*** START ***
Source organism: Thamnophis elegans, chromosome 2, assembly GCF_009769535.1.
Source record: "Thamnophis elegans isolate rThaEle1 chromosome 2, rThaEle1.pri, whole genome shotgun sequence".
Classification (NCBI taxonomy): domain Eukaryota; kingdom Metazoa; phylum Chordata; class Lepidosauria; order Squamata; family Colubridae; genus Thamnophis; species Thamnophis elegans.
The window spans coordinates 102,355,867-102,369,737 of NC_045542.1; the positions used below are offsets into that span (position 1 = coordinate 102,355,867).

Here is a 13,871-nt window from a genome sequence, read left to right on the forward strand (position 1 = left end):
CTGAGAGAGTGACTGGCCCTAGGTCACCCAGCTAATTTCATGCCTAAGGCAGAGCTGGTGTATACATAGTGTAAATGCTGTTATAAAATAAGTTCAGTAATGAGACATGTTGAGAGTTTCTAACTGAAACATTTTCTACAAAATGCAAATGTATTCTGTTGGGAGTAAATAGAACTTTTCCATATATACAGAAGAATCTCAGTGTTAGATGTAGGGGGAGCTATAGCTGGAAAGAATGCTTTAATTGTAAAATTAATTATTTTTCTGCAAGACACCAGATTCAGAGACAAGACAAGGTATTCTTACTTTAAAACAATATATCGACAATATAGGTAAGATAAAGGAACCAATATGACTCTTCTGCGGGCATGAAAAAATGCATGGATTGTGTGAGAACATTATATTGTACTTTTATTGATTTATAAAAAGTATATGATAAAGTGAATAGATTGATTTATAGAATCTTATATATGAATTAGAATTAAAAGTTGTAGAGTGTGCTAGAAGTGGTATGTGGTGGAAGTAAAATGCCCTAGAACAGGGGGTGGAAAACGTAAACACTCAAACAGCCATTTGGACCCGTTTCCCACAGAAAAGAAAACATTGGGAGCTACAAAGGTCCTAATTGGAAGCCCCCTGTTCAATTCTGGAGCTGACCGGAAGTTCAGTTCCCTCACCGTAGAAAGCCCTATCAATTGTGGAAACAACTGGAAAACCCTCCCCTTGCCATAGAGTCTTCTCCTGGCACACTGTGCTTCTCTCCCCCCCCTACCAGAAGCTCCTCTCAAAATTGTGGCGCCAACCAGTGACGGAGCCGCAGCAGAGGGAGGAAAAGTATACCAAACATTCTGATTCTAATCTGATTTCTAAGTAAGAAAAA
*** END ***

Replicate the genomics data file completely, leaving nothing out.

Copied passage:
Source organism: Thamnophis elegans, chromosome 2, assembly GCF_009769535.1.
Source record: "Thamnophis elegans isolate rThaEle1 chromosome 2, rThaEle1.pri, whole genome shotgun sequence".
Classification (NCBI taxonomy): domain Eukaryota; kingdom Metazoa; phylum Chordata; class Lepidosauria; order Squamata; family Colubridae; genus Thamnophis; species Thamnophis elegans.
The window spans coordinates 102,355,867-102,369,737 of NC_045542.1; the positions used below are offsets into that span (position 1 = coordinate 102,355,867).

Here is a 13,871-nt window from a genome sequence, read left to right on the forward strand (position 1 = left end):
CTGAGAGAGTGACTGGCCCTAGGTCACCCAGCTAATTTCATGCCTAAGGCAGAGCTGGTGTATACATAGTGTAAATGCTGTTATAAAATAAGTTCAGTAATGAGACATGTTGAGAGTTTCTAACTGAAACATTTTCTACAAAATGCAAATGTATTCTGTTGGGAGTAAATAGAACTTTTCCATATATACAGAAGAATCTCAGTGTTAGATGTAGGGGGAGCTATAGCTGGAAAGAATGCTTTAATTGTAAAATTAATTATTTTTCTGCAAGACACCAGATTCAGAGACAAGACAAGGTATTCTTACTTTAAAACAATATATCGACAATATAGGTAAGATAAAGGAACCAATATGACTCTTCTGCGGGCATGAAAAAATGCATGGATTGTGTGAGAACATTATATTGTACTTTTATTGATTTATAAAAAGTATATGATAAAGTGAATAGATTGATTTATAGAATCTTATATATGAATTAGAATTAAAAGTTGTAGAGTGTGCTAGAAGTGGTATGTGGTGGAAGTAAAATGCCCTAGAACAGGGGGTGGAAAACGTAAACACTCAAACAGCCATTTGGACCCGTTTCCCACAGAAAAGAAAACATTGGGAGCTACAAAGGTCCTAATTGGAAGCCCCCTGTTCAATTCTGGAGCTGACCGGAAGTTCAGTTCCCTCACCGTAGAAAGCCCTATCAATTGTGGAAACAACTGGAAAACCCTCCCCTTGCCATAGAGTCTTCTCCTGGCACACTGTGCTTCTCTCCCCCCCCTACCAGAAGCTCCTCTCAAAATTGTGGCGCCAACCAGTGACGGAGCCGCAGCAGAGGGAGGAAAAGTATACCAAACATTCTGATTCTAATCTGATTTCTAAGTAAGAAAAA